Older black man 
African Americans within the Veterans Affairs health system who were older than 50 years and treated with metformin for their diabetes had a much lower risk for dementia vs. similar patients treated with sulfonylureas, according to findings recently published in Annals of Family Medicine.

Source:Shutterstock

Until additional research can take a closer look at the associations found, Scherrer suggested ways the current study’s findings should change clinical practice, regardless of where patients are treated.

“Providers may want to start metformin earlier for patients with type 2 diabetes who are less than 75 years of age. This does not mean patients should receive metformin if they are diabetes-free, but it is possible that metformin in pre-diabetes and immediate starts of the medication in nearly-diagnosed diabetes might result in reducing risk for dementia in African Americans.” - by Janel Miller

Disclosures: The authors report no relevant financial disclosures.

 

    Perspective
    Kim Pfotenhauer

    Kim Pfotenhauer

    Metformin has long been the foundation of the treatment of type 2 diabetes. In addition to its ability to lower blood glucose, studies have shown a number of other benefits attributed to this medication, such as lowering obesity and reducing the risk for colon cancer.

    Previous studies have shown lower risk of dementia with metformin use in those patients who are white and 65 years of age and older. As the authors point out, African Americans often experience dementia at younger ages and with greater decline as compared with white patients. This study serves to expand on those previous results showing the strongest decrease in risk of dementia for African American patients aged 50 to 64 years old, adding to our growing base of knowledge that metformin is, and should be, the initial medication used in type 2 diabetes.

    The strength of this study is the use of large data sets to investigate the hypothesis. However, we need to be cautious of over-extrapolating cause and effect. Only one model rose to statistical significance. This was also a retrospective study that looked at ICD-9 diagnoses, which can sometimes give an incomplete clinical picture.

    Metformin holds the potential of an affordable treatment for dementia prevention in patients with type 2 diabetes. To adequately investigate this link, a prospective clinical trial should be done. However, with metformin being the first-line treatment for those with type 2 diabetes, a clinical trial may not be prudent. As physicians, we should continue to initiate metformin as first-line treatment as indicated for type 2 diabetes and advise all our patients, especially African Americans, that its use may decrease risk for dementia.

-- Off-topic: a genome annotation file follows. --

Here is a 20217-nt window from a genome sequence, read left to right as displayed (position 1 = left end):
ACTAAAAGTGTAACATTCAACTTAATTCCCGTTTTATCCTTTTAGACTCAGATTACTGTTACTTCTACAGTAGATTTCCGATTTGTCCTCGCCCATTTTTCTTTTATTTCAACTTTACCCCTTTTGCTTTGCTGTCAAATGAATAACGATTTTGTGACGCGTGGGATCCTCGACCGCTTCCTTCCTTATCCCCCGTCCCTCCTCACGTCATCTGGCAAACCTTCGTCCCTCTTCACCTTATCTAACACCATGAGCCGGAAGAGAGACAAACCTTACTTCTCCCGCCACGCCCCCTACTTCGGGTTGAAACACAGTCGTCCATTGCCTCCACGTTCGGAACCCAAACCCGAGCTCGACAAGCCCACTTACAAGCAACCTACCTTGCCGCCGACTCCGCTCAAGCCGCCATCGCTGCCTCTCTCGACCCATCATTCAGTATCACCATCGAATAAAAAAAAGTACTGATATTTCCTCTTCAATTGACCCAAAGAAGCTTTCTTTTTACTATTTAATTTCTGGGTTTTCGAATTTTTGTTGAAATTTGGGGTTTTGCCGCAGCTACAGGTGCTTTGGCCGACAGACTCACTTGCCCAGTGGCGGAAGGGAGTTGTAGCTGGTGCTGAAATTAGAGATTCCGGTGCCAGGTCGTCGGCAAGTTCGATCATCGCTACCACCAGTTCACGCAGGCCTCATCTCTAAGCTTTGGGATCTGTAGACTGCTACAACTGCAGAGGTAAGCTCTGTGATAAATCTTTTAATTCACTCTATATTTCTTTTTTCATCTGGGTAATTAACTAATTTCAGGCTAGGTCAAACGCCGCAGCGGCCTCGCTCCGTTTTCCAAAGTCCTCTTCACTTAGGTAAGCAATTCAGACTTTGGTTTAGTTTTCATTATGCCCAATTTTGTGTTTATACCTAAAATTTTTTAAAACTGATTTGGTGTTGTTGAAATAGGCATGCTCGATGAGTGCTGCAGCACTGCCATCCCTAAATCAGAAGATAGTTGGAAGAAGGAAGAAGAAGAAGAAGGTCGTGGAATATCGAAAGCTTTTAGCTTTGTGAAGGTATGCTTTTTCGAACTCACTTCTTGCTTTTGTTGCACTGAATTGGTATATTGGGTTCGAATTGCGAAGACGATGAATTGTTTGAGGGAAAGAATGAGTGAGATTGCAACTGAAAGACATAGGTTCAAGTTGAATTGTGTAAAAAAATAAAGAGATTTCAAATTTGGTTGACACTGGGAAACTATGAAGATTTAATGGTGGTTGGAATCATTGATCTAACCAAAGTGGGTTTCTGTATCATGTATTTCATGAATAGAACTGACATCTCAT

• Kim Pfotenhauer, DO
    • Family medicine, diabetologist

    Disclosures: Pfotenhauer reports no relevant financial disclosures.

    Perspective

    African Americans from lower socioeconomic status experience significant health disparities. They may live in ‘food deserts’ -- urban areas where it is difficult to buy affordable or good-quality fresh food Therefore, an unhealthy, cheaply made burger may be a default meal choice as it is both accessible through a local fast-food chain as well as cheaper  than a healthier, more expensive salad.

    Given the devastation of dementia, patients — regardless of race or location — want to avoid the disease’s onset. Scherrer and colleagues’ study shows a possible, much more affordable way to stave off or decrease the risk of the disease’s occurrence in African Americans who also have diabetes. While other studies have shown the link Scherrer et al established, previous research efforts used different races and/or smaller cohorts. Scherrer and colleagues’ study is unique in that it used a large sample size, albeit only those within the VA health system.

    In my clinical experience, some African American patients are still wary of participating in research due to mistrust of the healthcare system. Stories about historical research mistreatment including the Tuskegee study and others are shared among families and patients are understandably cautious about taking certain medications. Primary care physicians, by emphasizing that Scherrer and colleagues only looked at African Americans in this study, can use these new findings in tandem with others to allay patient concerns and encourage them to take metformin routinely as it is safe and has many positive health benefits for diabetic patients.  

    • VJ Periyakoil, MD
    • geriatrician
      Director, Stanford Aging and Ethnogeriatrics Center, Director, Palliative care education and training
      , Departments of medicine and neurology, Stanford University School of Medicine
      , VA Palo Alto Health Care System

    Disclosures: Periyakoil reports no relevant financial disclosures.